Novell deploys 100 access points: lets a 100 flights of data contend? Not in this installation. They use VPNs to restrict network access. Their entire campus is now wireless, like Microsoft's. (Link via Tomalak's Realm.)
An aside: Microsoft's own internal experience with 802.11b obviously affected their thinking in the simple and robust way in which Windows XP seamlessly manages wireless networking. It's as good or better out of the shrinkwrap than Apple's, which Apple managed only after two years of messing around with the software and its integration with location management software.
Meanwhile, Apple itself sheds some scary light on a business in Ashland. The scary part is not how much they enjoy AirPort, Apple's branded version of 802.11b, nor how well it works for them. The scary part is this: To secure the network, Arthur simply listed the unique AirPort Card addresses for each authorized user in the base station’s access control panel. That was it.
Unfortunately, it's insanely trivial to watch these MAC (media access control) addresses flash through the air, grab one, and change the address on another card to gain access. With WEP encryption broken and this simple hack - most PC Card software has the built-in feature to change a MAC address - they're toast. Apple itself uses VPN software and places its access points outside the corporate firewall.
Cisco demos 802.11a at Comdex: scroll down to Wireless Wonders; Cisco plans to demonstrate the technology.
Meanwhile, Proxim invents its own flavor of double-speed 802.11a in access hubs by 2002 second quarter: Although from my understanding, current FCC regulations wouldn't allow a 5 GHz spread-spectrum broadcast that exceeds the 802.11a spec of 54 Mbps raw transmission, Proxim has doubled that speed in raw terms. Read their press release, too, notable for the inclusion of good details. The article focuses on hub-and-card networking, but, apparently, the PC Cards can already function in ad hoc mode (machine to machine) at the 2x speed.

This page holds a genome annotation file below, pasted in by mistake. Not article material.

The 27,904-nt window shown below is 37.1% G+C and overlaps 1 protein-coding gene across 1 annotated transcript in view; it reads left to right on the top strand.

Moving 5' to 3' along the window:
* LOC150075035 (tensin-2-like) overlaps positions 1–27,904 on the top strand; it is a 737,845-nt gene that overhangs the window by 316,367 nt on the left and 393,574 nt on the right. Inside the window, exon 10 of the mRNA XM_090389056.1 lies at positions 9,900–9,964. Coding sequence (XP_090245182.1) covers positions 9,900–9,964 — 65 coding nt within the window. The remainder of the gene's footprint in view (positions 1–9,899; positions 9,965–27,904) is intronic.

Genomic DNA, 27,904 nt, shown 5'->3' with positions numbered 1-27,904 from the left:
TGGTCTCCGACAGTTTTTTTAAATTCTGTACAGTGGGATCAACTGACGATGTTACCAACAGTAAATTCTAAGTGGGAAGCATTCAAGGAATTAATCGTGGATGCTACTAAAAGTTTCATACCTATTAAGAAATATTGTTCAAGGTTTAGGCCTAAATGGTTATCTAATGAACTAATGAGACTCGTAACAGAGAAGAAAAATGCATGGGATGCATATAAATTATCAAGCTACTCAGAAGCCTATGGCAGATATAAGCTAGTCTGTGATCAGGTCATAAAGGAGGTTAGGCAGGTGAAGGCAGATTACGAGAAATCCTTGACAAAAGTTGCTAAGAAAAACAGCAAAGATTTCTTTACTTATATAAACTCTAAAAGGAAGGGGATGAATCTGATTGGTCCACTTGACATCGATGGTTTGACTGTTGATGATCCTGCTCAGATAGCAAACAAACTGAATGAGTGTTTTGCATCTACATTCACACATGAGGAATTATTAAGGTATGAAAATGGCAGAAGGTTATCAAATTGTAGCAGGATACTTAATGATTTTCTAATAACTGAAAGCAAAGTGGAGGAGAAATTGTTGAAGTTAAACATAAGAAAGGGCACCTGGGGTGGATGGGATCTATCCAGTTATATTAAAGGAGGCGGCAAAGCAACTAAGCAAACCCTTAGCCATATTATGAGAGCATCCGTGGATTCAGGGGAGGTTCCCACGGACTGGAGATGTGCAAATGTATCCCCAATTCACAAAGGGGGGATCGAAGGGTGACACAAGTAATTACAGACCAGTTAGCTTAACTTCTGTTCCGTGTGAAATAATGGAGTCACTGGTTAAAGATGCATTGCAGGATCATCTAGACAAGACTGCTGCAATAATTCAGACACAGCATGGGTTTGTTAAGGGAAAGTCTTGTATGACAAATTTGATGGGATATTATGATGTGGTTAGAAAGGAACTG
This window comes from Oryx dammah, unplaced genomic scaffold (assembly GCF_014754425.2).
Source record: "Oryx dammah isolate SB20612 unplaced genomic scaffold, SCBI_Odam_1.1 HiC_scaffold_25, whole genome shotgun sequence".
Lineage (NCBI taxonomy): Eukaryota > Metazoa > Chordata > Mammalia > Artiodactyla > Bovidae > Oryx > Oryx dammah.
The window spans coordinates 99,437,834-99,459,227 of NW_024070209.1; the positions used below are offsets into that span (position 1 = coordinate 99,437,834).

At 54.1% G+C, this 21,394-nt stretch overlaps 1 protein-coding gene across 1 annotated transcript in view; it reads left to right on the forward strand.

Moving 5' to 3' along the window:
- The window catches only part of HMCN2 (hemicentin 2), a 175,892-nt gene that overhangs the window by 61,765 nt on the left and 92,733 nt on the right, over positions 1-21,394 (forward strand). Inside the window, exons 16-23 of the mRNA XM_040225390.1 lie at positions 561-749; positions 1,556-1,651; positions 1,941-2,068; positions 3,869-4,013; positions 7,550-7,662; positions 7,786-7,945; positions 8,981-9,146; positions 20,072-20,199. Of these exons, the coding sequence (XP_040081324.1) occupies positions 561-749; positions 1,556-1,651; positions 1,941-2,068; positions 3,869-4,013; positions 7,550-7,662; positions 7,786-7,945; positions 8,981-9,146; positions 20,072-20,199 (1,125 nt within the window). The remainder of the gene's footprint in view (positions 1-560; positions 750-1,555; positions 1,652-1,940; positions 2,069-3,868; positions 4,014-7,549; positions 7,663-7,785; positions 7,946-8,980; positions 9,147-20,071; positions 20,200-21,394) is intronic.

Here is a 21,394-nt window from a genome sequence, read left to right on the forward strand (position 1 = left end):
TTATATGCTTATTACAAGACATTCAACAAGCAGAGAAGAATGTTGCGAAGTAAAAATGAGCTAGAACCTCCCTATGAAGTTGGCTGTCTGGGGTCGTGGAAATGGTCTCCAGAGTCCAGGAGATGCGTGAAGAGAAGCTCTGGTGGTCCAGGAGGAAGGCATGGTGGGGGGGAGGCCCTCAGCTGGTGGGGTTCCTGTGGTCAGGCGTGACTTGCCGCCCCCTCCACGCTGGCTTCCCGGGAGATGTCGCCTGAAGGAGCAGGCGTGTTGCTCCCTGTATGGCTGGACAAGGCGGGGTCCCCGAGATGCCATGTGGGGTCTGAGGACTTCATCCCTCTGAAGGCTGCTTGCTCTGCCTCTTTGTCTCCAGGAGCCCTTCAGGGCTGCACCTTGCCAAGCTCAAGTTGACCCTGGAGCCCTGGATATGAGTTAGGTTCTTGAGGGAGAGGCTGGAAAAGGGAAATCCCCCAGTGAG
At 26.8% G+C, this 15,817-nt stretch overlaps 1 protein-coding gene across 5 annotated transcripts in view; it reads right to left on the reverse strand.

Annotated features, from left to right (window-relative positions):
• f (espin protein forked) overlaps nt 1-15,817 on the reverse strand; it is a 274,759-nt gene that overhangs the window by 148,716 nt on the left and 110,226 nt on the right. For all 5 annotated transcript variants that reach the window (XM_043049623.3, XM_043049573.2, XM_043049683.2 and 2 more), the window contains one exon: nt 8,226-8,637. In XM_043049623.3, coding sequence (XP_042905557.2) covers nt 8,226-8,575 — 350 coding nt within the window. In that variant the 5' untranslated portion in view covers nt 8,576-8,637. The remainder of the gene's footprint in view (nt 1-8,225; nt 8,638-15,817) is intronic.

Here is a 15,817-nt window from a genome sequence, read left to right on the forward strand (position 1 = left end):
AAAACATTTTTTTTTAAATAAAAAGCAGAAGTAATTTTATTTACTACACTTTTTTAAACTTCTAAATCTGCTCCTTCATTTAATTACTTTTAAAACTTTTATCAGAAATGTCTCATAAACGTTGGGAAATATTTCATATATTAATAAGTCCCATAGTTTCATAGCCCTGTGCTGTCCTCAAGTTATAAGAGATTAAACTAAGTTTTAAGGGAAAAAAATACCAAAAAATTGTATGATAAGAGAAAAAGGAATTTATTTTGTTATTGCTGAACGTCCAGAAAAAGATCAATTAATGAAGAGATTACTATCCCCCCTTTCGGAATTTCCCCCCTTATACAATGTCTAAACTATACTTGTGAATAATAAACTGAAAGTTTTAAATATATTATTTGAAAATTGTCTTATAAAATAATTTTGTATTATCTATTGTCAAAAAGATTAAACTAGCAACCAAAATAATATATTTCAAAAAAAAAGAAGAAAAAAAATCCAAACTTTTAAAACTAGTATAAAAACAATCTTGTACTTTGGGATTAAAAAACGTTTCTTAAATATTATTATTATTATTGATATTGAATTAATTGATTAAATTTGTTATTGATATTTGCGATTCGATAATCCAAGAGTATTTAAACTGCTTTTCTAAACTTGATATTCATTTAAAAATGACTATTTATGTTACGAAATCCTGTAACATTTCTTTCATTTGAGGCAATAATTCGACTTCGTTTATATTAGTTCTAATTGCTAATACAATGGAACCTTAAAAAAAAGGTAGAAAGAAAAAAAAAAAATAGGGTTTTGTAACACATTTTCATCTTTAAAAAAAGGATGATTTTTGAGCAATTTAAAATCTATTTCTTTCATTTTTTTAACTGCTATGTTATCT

The actual throughput listed in this article floors me. Running at a raw speed of 54 Mbps, 802.11a supposedly produces just 23 Mbps of real bandwidth. Likewise, Proxim's 108 Mbps flavor will net just 34 Mbps. Is the standard truly that inefficient? 802.11b runs at 11 Mbps, but delivers more like 7 Mbps in actual bandwidth. Many folks testing their specific equipment find that 2 to 4 Mbps with the chipsets and OEM packaging is the maximum they see, especially with WEP turned on.
Also, note that the Register misspells HiperLAN as HyperLAN, and claims that 802.11b has three channels. (It has 14 defined 22 MHz overlapping channels; only channels 1, 6, and 11 can be operated simultaneously without signal interference, meaning it has three non-interferring channels.)